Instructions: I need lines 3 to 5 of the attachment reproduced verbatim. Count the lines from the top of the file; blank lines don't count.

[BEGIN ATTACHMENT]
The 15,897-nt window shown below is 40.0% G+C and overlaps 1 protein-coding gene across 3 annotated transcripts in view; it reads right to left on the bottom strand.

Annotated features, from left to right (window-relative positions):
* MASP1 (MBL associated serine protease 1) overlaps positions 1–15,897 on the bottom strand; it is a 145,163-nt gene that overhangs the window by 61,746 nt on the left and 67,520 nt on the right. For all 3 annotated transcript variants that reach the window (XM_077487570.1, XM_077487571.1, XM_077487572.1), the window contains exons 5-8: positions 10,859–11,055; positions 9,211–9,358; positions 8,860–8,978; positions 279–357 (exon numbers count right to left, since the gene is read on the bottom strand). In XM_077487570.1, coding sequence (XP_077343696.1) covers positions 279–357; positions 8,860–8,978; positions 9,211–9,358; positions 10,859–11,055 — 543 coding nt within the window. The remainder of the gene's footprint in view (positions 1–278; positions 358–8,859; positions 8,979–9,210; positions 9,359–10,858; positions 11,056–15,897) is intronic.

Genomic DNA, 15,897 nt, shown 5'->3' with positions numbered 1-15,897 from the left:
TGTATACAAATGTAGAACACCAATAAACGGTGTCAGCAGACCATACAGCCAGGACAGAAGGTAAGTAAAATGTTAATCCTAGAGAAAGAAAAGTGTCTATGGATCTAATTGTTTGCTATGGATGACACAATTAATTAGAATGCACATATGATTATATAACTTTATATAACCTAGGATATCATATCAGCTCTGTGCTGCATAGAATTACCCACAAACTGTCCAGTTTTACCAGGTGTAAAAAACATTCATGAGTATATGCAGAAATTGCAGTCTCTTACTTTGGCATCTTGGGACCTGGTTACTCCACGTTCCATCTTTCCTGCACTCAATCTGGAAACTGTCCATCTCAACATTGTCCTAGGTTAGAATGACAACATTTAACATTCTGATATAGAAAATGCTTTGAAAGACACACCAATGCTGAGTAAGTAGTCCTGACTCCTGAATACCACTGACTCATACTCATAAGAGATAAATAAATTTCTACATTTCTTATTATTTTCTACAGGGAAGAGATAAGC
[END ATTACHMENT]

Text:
* MASP1 (MBL associated serine protease 1) overlaps positions 1–15,897 on the bottom strand; it is a 145,163-nt gene that overhangs the window by 61,746 nt on the left and 67,520 nt on the right. For all 3 annotated transcript variants that reach the window (XM_077487570.1, XM_077487571.1, XM_077487572.1), the window contains exons 5-8: positions 10,859–11,055; positions 9,211–9,358; positions 8,860–8,978; positions 279–357 (exon numbers count right to left, since the gene is read on the bottom strand). In XM_077487570.1, coding sequence (XP_077343696.1) covers positions 279–357; positions 8,860–8,978; positions 9,211–9,358; positions 10,859–11,055 — 543 coding nt within the window. The remainder of the gene's footprint in view (positions 1–278; positions 358–8,859; positions 8,979–9,210; positions 9,359–10,858; positions 11,056–15,897) is intronic.

Genomic DNA, 15,897 nt, shown 5'->3' with positions numbered 1-15,897 from the left:
TGTATACAAATGTAGAACACCAATAAACGGTGTCAGCAGACCATACAGCCAGGACAGAAGGTAAGTAAAATGTTAATCCTAGAGAAAGAAAAGTGTCTATGGATCTAATTGTTTGCTATGGATGACACAATTAATTAGAATGCACATATGATTATATAACTTTATATAACCTAGGATATCATATCAGCTCTGTGCTGCATAGAATTACCCACAAACTGTCCAGTTTTACCAGGTGTAAAAAACATTCATGAGTATATGCAGAAATTGCAGTCTCTTACTTTGGCATCTTGGGACCTGGTTACTCCACGTTCCATCTTTCCTGCACTCAATCTGGAAACTGTCCATCTCAACATTGTCCTAGGTTAGAATGACAACATTTAACATTCTGATATAGAAAATGCTTTGAAAGACACACCAATGCTGAGTAAGTAGTCCTGACTCCTGAATACCACTGACTCATACTCATAAGAGATAAATAAATTTCTACATTTCTTATTATTTTCTACAGGGAAGAGATAAGC